I found this really interesting- the goal is to bring the precision (and scroll wheel!) of a mouse to a handheld controller. Analog sticks are limited for things like aiming, and games often compensate with some degree of automatic lock-on.
He talks about development challenges and seems to have even manufactured some unique parts as he refined the concept. I had the obvious reaction of “why not just a touch pad” and he’s been exploring that too, and there are good reasons for his approach.
The form factor is so strange, but appears to be extremely functional.
Interesting, but as you mention there’s a software interaction piece that’s different between consoles and PC gaming which means refining the input can help (mapping a 360 degree field of fiew to a ~1" range of motion is obviously miserable) - but the fact that so many games have compensated by providing auto-aim instead to try to level the playing field, especially now that so many games have cross platform play. A lot of players have figured out that you actually can be better by leveraging those systems more than you can with a mouse and keyboard these days.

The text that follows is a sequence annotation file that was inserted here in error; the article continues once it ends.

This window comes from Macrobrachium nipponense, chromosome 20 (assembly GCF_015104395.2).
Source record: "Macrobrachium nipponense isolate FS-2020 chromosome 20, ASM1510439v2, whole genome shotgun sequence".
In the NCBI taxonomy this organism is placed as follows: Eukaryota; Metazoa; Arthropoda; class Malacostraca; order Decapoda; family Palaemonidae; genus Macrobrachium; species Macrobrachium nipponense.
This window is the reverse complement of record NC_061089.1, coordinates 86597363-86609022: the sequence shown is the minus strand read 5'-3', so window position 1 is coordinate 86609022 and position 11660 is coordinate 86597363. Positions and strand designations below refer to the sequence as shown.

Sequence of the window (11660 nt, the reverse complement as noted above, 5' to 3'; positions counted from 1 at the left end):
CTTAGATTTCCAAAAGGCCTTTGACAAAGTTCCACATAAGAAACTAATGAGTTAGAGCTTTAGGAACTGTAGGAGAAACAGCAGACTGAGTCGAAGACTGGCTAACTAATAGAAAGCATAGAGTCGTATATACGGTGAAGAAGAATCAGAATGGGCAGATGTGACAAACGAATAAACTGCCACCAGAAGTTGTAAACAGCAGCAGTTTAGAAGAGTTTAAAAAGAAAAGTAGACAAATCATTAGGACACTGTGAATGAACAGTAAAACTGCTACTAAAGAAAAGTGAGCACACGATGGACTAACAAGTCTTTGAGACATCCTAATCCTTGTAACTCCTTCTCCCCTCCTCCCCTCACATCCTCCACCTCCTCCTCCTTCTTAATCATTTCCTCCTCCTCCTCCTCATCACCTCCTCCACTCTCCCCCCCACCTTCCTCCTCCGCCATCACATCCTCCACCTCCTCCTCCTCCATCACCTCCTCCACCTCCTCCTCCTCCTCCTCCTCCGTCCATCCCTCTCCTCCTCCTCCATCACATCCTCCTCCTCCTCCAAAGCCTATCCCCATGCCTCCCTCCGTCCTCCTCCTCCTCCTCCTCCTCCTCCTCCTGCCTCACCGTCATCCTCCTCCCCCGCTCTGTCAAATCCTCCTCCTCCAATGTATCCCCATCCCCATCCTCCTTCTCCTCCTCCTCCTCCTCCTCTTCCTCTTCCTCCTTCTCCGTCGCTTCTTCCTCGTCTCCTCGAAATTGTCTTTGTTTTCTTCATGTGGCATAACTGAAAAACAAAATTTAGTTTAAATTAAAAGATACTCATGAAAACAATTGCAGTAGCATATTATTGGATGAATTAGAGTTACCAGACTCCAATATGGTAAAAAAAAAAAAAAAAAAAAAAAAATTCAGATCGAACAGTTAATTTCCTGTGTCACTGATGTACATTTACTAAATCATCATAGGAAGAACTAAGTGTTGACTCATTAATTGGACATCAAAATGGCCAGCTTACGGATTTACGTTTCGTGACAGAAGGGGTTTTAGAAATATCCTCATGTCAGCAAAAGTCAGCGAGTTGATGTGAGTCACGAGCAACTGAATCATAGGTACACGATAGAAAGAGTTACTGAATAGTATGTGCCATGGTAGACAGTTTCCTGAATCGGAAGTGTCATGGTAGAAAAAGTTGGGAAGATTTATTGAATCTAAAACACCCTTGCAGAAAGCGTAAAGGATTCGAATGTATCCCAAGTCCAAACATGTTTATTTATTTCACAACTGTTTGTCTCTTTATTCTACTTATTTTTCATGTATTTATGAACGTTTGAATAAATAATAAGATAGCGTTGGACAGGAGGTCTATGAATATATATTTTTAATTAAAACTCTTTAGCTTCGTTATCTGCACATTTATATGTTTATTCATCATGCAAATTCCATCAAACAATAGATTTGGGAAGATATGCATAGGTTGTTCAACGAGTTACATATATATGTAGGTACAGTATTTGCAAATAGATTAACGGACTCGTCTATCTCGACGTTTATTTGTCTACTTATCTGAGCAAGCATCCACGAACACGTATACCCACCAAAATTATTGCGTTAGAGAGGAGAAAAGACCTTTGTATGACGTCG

The mouse-controller hybrid is a more precision for a familiar handheld interface. The US Navy replaced joysticks with xbox controllers for controlling some periscopes because they provided the right level of control, were familiar to their users, and saved weight. Maybe there’s an application in remote control devices like drones or even remote surgery.
Check out these images of (probably very different) robotics-assisted surgery interfaces–
Steam tried the touch pad idea a few years ago with their controller when they tried to launch a Steam Console. As I understand it the controller had similar goals - create a controller with the ease of use and form factor of a dual-analog console controller and the precision and variety of use of a mouse - as it had to work with both ports of Xbox/Playstation games designed around a controller and Steam’s giant back catalog of PC titles designed around a keyboard and mouse. The general consensus was that while it worked okay in just about every game, it wasn’t great at any of them. Players more often than not chose to switch back and forth between peripherals for the best possible control in any given game rather than staying with a single controller that was mediocre at everything. On the plus side, it look relatively interesting and was pretty comfortable to hold.